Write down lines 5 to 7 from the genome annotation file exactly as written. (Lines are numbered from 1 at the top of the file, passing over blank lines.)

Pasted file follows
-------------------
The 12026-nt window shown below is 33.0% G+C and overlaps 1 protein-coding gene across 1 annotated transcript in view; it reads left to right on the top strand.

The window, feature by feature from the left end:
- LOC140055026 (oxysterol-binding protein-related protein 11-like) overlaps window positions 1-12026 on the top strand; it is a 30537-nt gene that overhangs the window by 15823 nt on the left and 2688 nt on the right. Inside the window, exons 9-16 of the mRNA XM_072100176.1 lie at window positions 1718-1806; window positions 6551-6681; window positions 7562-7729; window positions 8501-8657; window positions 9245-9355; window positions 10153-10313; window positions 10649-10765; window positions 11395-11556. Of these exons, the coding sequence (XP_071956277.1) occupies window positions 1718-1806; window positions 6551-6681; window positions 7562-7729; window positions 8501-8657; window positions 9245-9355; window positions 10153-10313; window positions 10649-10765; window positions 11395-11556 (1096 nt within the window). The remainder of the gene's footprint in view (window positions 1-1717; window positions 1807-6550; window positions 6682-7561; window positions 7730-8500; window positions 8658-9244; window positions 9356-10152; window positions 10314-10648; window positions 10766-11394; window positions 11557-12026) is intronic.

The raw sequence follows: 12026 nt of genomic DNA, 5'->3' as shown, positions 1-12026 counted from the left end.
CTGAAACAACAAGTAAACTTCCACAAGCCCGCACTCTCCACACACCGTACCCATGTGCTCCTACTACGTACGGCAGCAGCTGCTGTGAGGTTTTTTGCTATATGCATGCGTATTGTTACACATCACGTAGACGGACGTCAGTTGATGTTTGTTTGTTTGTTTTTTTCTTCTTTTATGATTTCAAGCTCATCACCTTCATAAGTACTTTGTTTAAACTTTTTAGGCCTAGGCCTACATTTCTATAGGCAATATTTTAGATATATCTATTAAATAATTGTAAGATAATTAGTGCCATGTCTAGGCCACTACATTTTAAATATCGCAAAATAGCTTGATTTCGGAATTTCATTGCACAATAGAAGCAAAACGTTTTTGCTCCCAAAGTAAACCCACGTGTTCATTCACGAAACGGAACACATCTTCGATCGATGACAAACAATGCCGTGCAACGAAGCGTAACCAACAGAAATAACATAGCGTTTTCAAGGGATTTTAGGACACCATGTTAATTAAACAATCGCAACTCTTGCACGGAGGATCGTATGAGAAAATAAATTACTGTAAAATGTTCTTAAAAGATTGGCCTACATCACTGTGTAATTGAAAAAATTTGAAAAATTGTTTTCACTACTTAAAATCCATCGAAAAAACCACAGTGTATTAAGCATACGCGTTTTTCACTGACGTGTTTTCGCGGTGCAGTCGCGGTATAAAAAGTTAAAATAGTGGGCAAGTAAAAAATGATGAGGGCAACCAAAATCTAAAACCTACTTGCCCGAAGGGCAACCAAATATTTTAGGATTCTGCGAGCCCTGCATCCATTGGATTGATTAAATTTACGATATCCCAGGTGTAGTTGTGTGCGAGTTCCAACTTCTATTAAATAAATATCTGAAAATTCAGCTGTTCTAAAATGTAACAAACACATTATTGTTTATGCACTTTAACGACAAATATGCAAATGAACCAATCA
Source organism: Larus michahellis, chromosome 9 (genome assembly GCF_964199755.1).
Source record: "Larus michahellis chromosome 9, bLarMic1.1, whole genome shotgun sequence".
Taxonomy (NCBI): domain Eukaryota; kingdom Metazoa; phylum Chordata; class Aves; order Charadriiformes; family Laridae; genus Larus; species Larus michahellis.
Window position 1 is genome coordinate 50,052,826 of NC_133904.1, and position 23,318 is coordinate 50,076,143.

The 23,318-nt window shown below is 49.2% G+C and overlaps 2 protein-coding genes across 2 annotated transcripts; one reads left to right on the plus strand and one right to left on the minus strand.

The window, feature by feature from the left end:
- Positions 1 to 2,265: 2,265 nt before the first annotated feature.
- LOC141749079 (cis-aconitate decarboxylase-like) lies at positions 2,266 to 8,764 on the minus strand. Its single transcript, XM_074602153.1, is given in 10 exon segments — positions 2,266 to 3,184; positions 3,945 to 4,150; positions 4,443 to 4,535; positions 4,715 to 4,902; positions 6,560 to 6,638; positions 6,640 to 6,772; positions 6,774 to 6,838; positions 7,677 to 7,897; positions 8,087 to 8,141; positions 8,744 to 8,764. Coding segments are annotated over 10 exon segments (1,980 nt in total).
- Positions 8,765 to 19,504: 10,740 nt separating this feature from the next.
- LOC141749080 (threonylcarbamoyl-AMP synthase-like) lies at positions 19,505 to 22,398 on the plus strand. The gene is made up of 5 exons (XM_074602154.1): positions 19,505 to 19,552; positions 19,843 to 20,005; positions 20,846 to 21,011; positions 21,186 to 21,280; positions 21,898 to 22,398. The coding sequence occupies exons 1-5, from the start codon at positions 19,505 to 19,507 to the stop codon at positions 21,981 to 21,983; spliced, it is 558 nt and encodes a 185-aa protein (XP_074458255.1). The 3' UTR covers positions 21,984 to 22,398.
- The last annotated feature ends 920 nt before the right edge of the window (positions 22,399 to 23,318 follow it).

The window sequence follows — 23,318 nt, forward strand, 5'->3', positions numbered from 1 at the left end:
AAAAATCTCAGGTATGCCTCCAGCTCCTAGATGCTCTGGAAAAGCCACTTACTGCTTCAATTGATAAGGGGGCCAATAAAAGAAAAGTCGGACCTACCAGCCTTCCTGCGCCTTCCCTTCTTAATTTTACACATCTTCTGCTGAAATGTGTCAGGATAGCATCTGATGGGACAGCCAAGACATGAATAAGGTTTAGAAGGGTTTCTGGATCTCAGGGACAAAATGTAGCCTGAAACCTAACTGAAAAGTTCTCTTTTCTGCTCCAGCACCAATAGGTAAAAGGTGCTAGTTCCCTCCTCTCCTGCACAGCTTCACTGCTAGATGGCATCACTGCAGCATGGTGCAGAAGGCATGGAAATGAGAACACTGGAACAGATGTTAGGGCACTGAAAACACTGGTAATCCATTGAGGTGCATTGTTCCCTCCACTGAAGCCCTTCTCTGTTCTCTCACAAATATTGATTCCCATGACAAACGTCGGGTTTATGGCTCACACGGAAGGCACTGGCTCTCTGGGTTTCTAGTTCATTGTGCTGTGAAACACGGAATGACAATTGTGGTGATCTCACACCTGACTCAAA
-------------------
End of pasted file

CTGAAACAACAAGTAAACTTCCACAAGCCCGCACTCTCCACACACCGTACCCATGTGCTCCTACTACGTACGGCAGCAGCTGCTGTGAGGTTTTTTGCTATATGCATGCGTATTGTTACACATCACGTAGACGGACGTCAGTTGATGTTTGTTTGTTTGTTTTTTTCTTCTTTTATGATTTCAAGCTCATCACCTTCATAAGTACTTTGTTTAAACTTTTTAGGCCTAGGCCTACATTTCTATAGGCAATATTTTAGATATATCTATTAAATAATTGTAAGATAATTAGTGCCATGTCTAGGCCACTACATTTTAAATATCGCAAAATAGCTTGATTTCGGAATTTCATTGCACAATAGAAGCAAAACGTTTTTGCTCCCAAAGTAAACCCACGTGTTCATTCACGAAACGGAACACATCTTCGATCGATGACAAACAATGCCGTGCAACGAAGCGTAACCAACAGAAATAACATAGCGTTTTCAAGGGATTTTAGGACACCATGTTAATTAAACAATCGCAACTCTTGCACGGAGGATCGTATGAGAAAATAAATTACTGTAAAATGTTCTTAAAAGATTGGCCTACATCACTGTGTAATTGAAAAAATTTGAAAAATTGTTTTCACTACTTAAAATCCATCGAAAAAACCACAGTGTATTAAGCATACGCGTTTTTCACTGACGTGTTTTCGCGGTGCAGTCGCGGTATAAAAAGTTAAAATAGTGGGCAAGTAAAAAATGATGAGGGCAACCAAAATCTAAAACCTACTTGCCCGAAGGGCAACCAAATATTTTAGGATTCTGCGAGCCCTGCATCCATTGGATTGATTAAATTTACGATATCCCAGGTGTAGTTGTGTGCGAGTTCCAACTTCTATTAAATAAATATCTGAAAATTCAGCTGTTCTAAAATGTAACAAACACATTATTGTTTATGCACTTTAACGACAAATATGCAAATGAACCAATCA
Source organism: Larus michahellis, chromosome 9 (genome assembly GCF_964199755.1).
Source record: "Larus michahellis chromosome 9, bLarMic1.1, whole genome shotgun sequence".